Welcome to the Treehouse Community

Want to collaborate on code errors? Have bugs you need feedback on? Looking for an extra set of eyes on your latest project? Get support with fellow developers, designers, and programmers of all backgrounds and skill levels here with the Treehouse Community! While you're at it, check out some resources Treehouse students have shared here.

Looking to learn something new?

Treehouse offers a seven day free trial for new students. Get access to thousands of hours of content and join thousands of Treehouse students and alumni in the community today.

Start your free trial

General Discussion

Which MVC to start with?

Ok am really frustrated by the amount of effort I put in trying to get my head around some MVC frameworks yet my output is Zero so far.

I am an experienced front-end developer with 4 years of experience in the field I write good javascript, and I also develop WordPress themes.

So my experience is mainly HTML/CSS/JS and some basic PHP that gets me going with WordPress.

I've tried to understand Node.js as it seemed to be a javascript backend but there is not one single framework that has proper documentation and tutorials to get newbies do something useful, Node.js people are just showing off skills of developing everything they want in lightning speed relying on packages that they've worked with hundred times before and since it's my first time hearing anything about it I get overwhelmed and start looking for something else.

Rails on the other hand seems very cool with its generators and stuff like this but once you need to start doing something other than what's in the tutorial Ruby and its dependencies will give you hard time.

Laravel seemed the answer making something like rails happen in the PHP world and while I have some experience with PHP I thought this is it, I've read the full book written by one of the creators of Laravel, and I wasn't able to do anything useful AGAIN.

What's wrong in this picture I kinda really need some advice on picking up a proper programming language with a decent framework that just delivers ... I've wasted about a year and half trying to get going.

I've made extensive searches and read hundreds of tutorials, books, and treehouse courses and I would really appreciate some help here.

2 Answers

Stone Preston
Stone Preston
42,016 Points

Honestly this tutorial is a great start. I hate to say it but It is quite a bit better than the treehouse tutorials. He doesnt use scaffolding, the section on testing is awesome, and he walks you through step by step. I would take a look at that. It is really long, which is a downside, but its an awesome tutorial and the best one I have ever come across for something as complicated as rails development

Yeah I pretty much went half way through the book then got frustrated, I can almost list every resource that's out there for learning RoR.

Thanks a lot for your response and yes the treehouse Rails course sucks, it's abusing testing and making me forget about what the actual program looks like, tests should be an advanced topic.

James Barnett
James Barnett
39,199 Points

Frameworks are designed to take a programmer with a few years of full time work and make it so they "write less and do more". Unless you've spent a few years doing it the hard way, it's all deep magic that's kinda hopeless to figure out.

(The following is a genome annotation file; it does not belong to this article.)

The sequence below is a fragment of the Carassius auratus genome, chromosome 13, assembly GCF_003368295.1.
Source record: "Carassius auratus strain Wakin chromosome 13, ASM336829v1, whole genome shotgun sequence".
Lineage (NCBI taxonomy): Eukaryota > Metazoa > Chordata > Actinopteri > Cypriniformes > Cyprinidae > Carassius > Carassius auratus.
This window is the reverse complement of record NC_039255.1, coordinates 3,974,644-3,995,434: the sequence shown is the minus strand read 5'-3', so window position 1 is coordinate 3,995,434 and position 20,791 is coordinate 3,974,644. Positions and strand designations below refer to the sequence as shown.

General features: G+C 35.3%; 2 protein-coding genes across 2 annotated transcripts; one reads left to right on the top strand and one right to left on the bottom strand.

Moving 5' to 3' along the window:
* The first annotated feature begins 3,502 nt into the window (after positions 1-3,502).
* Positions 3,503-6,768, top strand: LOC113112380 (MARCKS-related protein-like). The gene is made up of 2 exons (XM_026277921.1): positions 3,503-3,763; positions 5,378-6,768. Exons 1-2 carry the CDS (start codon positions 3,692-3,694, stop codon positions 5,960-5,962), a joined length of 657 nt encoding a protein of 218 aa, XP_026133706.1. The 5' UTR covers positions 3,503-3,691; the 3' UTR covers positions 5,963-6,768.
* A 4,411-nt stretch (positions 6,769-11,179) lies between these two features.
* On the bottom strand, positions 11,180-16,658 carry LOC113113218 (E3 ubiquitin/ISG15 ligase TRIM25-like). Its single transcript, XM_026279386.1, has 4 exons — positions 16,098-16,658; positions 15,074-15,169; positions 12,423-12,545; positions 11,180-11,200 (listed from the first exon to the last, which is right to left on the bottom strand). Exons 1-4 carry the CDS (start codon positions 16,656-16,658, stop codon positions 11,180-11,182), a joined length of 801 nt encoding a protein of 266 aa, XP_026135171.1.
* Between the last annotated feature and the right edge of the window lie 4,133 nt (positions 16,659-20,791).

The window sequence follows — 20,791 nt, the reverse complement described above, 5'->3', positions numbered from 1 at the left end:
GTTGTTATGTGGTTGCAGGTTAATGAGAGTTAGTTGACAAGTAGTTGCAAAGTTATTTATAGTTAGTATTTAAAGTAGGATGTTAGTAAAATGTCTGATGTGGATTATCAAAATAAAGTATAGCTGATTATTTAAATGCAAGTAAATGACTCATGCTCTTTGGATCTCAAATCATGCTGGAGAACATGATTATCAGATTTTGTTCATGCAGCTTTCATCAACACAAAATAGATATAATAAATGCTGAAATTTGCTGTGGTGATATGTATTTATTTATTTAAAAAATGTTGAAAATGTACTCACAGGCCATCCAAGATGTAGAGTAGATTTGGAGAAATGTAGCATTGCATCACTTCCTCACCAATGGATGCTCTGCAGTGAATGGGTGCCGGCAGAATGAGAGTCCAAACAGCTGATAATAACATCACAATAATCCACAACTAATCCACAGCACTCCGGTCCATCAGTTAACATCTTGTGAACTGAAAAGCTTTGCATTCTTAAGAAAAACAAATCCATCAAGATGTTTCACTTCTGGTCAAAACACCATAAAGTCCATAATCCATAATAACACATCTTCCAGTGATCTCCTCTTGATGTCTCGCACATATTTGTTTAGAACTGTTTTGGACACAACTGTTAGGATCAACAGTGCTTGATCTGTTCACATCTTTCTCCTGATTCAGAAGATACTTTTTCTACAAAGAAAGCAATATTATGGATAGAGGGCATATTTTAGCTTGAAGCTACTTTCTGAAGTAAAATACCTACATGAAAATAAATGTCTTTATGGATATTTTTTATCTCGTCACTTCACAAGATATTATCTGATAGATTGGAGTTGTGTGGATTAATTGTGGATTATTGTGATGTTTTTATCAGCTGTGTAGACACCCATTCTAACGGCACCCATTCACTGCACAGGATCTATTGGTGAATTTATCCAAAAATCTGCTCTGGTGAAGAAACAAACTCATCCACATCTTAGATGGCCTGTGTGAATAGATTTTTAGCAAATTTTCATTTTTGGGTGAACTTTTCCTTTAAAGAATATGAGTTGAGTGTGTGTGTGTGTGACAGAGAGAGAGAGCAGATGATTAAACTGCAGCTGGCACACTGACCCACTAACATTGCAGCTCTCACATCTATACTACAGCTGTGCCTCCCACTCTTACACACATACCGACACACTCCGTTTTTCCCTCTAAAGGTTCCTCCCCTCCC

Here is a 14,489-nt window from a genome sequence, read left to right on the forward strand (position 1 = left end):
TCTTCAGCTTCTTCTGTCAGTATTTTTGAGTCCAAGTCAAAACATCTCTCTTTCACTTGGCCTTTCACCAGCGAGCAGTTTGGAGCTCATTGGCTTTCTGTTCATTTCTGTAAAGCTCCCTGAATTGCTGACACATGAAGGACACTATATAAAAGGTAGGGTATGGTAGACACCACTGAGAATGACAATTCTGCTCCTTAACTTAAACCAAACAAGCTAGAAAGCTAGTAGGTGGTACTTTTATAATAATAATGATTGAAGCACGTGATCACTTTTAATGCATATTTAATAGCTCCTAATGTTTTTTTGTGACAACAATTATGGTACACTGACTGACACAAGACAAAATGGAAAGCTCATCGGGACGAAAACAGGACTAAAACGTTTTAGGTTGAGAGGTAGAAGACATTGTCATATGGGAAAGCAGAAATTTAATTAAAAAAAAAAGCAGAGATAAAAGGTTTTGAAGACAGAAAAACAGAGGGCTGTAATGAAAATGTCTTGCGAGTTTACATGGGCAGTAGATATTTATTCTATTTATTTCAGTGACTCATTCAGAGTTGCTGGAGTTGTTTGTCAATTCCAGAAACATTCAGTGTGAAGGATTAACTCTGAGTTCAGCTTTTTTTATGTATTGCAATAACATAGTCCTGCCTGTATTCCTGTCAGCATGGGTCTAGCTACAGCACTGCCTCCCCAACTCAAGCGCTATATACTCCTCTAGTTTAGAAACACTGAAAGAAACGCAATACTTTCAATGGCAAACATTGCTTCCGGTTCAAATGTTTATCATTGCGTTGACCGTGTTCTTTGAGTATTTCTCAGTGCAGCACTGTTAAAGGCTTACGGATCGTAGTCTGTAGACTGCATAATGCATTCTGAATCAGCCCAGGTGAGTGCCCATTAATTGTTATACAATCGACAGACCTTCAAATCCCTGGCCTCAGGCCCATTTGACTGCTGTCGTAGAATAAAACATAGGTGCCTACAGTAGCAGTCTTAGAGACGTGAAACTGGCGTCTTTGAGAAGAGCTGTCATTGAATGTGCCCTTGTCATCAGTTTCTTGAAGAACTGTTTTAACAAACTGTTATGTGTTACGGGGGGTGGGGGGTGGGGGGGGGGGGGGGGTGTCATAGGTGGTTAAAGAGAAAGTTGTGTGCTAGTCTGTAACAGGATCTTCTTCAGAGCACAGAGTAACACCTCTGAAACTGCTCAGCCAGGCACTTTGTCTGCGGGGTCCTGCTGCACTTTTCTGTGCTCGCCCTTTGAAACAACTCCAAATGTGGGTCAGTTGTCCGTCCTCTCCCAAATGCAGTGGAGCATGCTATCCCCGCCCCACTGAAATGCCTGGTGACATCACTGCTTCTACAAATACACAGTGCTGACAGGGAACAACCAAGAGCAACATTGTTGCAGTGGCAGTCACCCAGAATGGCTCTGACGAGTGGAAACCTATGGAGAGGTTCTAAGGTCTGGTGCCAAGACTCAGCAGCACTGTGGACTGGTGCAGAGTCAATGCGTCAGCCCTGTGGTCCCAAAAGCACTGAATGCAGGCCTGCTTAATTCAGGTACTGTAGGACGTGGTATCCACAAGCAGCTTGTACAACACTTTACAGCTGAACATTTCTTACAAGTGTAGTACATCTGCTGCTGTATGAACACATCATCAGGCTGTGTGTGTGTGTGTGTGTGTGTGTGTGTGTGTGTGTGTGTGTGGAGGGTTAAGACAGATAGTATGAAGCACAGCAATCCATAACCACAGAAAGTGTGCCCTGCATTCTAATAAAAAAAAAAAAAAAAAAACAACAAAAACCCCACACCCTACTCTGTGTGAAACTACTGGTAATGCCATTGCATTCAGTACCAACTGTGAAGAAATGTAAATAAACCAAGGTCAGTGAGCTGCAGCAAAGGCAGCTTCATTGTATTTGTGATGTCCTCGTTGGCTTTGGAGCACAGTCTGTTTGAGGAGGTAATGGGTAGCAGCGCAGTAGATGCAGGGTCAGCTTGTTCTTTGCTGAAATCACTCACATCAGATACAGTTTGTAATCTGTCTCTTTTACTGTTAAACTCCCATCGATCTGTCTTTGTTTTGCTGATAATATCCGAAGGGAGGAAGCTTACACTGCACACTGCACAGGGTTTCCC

First up, I've looked around like you and I've come to the conclusion that only Ruby on Rails seems to have enough traction to have a enough newbie-friendly resources created for it.

I've written my some of my thoughts on learning ruby on rails

I'd make one note ...

Lots of people have posted on the forum about issues they are having with version differences with gems with the Ruby on Rails course. My suggestion is to always use same major version of software of any tutorial you are following.

Given the number of gems used in the Build a Basic Rails Application course, if you keep hitting a wall having to debug issues related to version differences, you might want to consider waiting until it's been updated to the current version of Rails. In the mean time I'd suggest instead to check out code school's Rails for Zombies course.

Thanks James Barnett for your response, you wrote great tips in that other discussion. My problem mainly with Rails tutorials so far is that Ruby isn't that easy to pick up as they claim, and all of the tutorials revolve around scaffolding not really telling you what's happening underneath.

And speaking of that Rails is still having problems in deployment, not easy to setup and some hosting requires you to deal with specific databases like Heroku that doesn't support Sqlite3 and will force you to use PostgreSQL.

However I do agree that RoR people have managed to make a buzz around the framework by the famous type of tutorial of making a blog in under 15 min, bunch of scaffolds along with twitter bootstrap styling and bam you now think you're a kickass programmer.

James Barnett
James Barnett
39,199 Points

It sounds like you are trying to do too much too soon. The key to learning to program is leaning one thing at a time.

You've got to learn to crawl before you learn to walk. So rather than worry about every Rails tutorial out there, I'd focus on spending a few months getting good with Ruby and solving problems with Ruby.

I'd say you don't need to learn about deploying code or the differences (very important) differences between sqlite and postgres.

You need about those things once you've actually built something worth deploying, which usually means you've made a few apps with Rails and your a couple months in.

The brilliance of Code School's approach they aren't trying to teach you about using some need gem or how to deploy your demo site to heroku. The goal with Rails for Zombies is to learn Rails.